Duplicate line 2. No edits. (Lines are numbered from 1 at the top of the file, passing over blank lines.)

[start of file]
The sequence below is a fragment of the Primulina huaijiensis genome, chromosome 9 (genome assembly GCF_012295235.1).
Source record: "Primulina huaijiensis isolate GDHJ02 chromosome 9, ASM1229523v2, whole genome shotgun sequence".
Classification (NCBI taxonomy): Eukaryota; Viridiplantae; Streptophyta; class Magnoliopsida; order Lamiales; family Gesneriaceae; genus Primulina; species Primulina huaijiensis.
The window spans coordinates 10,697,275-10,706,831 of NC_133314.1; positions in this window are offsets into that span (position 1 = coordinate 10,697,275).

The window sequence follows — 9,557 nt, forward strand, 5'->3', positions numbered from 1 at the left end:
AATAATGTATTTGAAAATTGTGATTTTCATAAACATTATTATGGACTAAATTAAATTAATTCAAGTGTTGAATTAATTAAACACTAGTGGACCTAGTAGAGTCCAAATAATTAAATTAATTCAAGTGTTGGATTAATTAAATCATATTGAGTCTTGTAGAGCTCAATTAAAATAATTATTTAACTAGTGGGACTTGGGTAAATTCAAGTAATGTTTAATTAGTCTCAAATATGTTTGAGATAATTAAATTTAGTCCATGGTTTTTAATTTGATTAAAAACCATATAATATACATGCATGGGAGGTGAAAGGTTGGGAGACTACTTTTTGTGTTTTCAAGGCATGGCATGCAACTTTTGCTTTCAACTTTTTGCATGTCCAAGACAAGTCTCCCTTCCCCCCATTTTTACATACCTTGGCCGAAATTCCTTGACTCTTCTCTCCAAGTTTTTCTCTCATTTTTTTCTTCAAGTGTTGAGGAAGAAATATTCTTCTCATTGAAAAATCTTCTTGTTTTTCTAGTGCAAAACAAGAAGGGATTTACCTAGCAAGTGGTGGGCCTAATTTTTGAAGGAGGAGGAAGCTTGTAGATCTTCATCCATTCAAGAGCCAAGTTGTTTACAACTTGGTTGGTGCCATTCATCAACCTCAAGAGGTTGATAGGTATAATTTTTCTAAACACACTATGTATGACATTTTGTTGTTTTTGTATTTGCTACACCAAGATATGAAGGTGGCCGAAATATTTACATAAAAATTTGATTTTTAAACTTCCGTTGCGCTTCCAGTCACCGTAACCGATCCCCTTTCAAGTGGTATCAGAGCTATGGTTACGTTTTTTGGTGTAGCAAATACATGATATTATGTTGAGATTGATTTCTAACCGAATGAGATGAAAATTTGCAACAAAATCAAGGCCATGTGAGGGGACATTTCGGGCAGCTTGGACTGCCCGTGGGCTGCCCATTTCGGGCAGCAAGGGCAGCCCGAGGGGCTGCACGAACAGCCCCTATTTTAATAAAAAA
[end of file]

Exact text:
Source record: "Primulina huaijiensis isolate GDHJ02 chromosome 9, ASM1229523v2, whole genome shotgun sequence".